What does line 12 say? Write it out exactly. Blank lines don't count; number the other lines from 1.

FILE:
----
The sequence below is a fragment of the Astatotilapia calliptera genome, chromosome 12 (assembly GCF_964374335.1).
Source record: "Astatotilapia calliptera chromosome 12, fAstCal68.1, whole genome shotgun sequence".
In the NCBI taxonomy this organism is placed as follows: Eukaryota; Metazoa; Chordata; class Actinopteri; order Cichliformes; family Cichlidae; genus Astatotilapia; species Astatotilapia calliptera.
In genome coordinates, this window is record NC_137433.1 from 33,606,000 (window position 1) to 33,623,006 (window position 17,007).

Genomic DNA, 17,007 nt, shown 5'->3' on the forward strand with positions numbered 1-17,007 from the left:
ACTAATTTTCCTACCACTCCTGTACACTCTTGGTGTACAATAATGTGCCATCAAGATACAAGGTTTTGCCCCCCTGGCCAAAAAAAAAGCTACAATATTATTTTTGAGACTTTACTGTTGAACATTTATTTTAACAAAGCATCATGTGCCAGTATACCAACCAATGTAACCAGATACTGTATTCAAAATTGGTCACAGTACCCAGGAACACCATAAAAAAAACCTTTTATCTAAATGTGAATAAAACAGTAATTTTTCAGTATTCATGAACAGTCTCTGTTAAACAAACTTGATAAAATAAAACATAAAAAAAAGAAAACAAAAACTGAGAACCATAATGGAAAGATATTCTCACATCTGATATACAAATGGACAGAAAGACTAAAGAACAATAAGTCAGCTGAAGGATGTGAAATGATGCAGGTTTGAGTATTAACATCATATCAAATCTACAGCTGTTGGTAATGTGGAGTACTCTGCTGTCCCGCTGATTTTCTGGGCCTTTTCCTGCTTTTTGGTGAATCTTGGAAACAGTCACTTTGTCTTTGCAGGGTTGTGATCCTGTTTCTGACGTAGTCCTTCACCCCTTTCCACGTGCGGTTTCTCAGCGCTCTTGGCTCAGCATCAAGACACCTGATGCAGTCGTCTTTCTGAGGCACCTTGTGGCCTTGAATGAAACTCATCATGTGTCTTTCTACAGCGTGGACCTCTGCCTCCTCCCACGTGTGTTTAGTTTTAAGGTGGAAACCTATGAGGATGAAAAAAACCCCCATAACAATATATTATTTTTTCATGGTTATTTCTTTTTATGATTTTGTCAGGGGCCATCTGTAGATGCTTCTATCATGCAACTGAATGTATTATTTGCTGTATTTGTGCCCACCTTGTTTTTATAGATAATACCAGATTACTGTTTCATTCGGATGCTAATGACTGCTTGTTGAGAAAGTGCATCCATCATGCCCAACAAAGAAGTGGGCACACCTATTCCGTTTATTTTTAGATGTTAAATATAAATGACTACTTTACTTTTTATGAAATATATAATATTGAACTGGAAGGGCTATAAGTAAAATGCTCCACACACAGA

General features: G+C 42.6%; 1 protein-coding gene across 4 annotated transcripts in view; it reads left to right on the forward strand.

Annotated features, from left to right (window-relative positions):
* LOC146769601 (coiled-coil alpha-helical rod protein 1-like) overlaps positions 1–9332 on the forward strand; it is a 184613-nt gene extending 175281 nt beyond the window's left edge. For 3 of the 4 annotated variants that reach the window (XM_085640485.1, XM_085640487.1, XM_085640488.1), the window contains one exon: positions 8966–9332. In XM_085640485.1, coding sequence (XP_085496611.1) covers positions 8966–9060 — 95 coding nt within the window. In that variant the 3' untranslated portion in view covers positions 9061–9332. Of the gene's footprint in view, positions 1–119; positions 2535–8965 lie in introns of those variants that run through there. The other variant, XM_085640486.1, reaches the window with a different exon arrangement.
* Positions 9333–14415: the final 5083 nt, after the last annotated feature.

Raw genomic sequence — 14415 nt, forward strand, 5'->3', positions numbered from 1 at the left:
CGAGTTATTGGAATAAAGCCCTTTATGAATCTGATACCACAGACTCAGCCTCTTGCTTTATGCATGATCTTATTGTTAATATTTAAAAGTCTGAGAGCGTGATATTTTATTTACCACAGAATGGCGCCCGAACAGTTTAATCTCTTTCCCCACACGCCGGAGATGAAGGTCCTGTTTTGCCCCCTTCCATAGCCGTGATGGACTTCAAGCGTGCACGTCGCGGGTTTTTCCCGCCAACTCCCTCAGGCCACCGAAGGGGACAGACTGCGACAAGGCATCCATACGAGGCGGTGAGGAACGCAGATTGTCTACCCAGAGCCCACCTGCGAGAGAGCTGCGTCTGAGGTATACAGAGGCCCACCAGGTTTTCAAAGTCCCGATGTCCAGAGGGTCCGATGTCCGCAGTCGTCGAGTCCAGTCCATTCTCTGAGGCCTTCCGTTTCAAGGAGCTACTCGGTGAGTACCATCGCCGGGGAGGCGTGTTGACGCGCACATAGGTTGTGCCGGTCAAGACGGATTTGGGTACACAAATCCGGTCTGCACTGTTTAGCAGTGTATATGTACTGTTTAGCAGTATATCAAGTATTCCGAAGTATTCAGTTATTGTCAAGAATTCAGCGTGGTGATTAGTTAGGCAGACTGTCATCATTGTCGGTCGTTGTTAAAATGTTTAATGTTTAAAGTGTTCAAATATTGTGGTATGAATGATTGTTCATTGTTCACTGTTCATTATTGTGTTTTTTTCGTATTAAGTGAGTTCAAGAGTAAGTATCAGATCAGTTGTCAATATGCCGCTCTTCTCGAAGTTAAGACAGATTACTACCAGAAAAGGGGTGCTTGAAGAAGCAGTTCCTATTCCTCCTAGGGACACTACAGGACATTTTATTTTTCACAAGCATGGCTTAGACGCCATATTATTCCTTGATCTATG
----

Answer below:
CGAGTTATTGGAATAAAGCCCTTTATGAATCTGATACCACAGACTCAGCCTCTTGCTTTATGCATGATCTTATTGTTAATATTTAAAAGTCTGAGAGCGTGATATTTTATTTACCACAGAATGGCGCCCGAACAGTTTAATCTCTTTCCCCACACGCCGGAGATGAAGGTCCTGTTTTGCCCCCTTCCATAGCCGTGATGGACTTCAAGCGTGCACGTCGCGGGTTTTTCCCGCCAACTCCCTCAGGCCACCGAAGGGGACAGACTGCGACAAGGCATCCATACGAGGCGGTGAGGAACGCAGATTGTCTACCCAGAGCCCACCTGCGAGAGAGCTGCGTCTGAGGTATACAGAGGCCCACCAGGTTTTCAAAGTCCCGATGTCCAGAGGGTCCGATGTCCGCAGTCGTCGAGTCCAGTCCATTCTCTGAGGCCTTCCGTTTCAAGGAGCTACTCGGTGAGTACCATCGCCGGGGAGGCGTGTTGACGCGCACATAGGTTGTGCCGGTCAAGACGGATTTGGGTACACAAATCCGGTCTGCACTGTTTAGCAGTGTATATGTACTGTTTAGCAGTATATCAAGTATTCCGAAGTATTCAGTTATTGTCAAGAATTCAGCGTGGTGATTAGTTAGGCAGACTGTCATCATTGTCGGTCGTTGTTAAAATGTTTAATGTTTAAAGTGTTCAAATATTGTGGTATGAATGATTGTTCATTGTTCACTGTTCATTATTGTGTTTTTTTCGTATTAAGTGAGTTCAAGAGTAAGTATCAGATCAGTTGTCAATATGCCGCTCTTCTCGAAGTTAAGACAGATTACTACCAGAAAAGGGGTGCTTGAAGAAGCAGTTCCTATTCCTCCTAGGGACACTACAGGACATTTTATTTTTCACAAGCATGGCTTAGACGCCATATTATTCCTTGATCTATG